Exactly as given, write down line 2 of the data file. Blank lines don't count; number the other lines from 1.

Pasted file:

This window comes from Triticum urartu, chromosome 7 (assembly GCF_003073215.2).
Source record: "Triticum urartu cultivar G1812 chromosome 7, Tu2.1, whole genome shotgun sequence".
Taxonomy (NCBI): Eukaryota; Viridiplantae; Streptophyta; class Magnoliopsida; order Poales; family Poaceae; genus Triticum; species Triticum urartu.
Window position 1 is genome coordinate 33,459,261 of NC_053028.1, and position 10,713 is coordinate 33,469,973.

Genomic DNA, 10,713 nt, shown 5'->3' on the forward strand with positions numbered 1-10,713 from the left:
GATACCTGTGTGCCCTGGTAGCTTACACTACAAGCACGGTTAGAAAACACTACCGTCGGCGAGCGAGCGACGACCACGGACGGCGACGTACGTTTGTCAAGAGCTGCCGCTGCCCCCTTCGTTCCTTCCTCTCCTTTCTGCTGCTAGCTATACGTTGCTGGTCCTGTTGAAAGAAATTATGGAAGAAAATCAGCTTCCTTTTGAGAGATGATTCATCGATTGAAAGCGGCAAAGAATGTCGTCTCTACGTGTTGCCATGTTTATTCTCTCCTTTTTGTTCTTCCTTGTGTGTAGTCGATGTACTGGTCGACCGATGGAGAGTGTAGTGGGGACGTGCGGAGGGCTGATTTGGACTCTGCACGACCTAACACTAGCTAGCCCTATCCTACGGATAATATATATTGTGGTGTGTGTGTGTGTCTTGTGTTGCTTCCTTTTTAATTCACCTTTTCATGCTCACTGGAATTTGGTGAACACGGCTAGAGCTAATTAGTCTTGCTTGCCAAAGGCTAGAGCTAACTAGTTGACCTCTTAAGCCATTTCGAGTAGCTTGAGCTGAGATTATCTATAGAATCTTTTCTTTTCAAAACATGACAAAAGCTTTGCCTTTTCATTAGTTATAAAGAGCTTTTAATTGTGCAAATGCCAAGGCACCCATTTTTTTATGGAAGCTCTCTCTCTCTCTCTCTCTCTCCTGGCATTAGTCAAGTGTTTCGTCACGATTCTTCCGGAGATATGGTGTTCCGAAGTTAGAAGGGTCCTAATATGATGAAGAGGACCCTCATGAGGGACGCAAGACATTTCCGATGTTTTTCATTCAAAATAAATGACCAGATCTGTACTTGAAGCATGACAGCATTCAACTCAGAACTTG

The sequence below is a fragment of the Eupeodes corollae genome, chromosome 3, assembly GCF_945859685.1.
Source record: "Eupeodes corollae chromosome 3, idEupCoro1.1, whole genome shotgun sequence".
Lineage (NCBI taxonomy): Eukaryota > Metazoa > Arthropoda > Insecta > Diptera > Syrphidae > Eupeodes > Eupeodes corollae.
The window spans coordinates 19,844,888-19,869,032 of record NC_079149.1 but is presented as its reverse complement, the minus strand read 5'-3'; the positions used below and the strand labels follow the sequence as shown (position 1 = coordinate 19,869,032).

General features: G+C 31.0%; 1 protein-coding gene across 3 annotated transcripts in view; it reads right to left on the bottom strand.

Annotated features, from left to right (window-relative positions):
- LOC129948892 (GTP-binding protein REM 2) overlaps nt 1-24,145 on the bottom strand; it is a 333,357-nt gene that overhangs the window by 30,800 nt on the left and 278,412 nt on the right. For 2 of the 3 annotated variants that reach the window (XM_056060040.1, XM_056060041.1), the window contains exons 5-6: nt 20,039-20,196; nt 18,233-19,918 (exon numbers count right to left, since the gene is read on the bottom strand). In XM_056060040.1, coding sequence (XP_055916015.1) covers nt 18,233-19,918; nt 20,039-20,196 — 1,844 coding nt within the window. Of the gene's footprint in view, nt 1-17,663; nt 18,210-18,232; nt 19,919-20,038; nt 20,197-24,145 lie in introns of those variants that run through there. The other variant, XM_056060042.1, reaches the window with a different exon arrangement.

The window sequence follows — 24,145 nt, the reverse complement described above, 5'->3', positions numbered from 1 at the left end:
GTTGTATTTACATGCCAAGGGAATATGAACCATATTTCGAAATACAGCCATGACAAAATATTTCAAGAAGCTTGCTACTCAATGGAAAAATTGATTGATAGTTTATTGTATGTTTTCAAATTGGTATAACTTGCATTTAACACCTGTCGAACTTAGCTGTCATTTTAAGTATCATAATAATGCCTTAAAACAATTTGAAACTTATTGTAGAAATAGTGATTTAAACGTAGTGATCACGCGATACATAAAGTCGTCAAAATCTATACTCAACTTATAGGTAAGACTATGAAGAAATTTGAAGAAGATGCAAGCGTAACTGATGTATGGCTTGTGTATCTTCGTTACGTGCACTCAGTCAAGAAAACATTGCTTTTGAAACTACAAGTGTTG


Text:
Source record: "Triticum urartu cultivar G1812 chromosome 7, Tu2.1, whole genome shotgun sequence".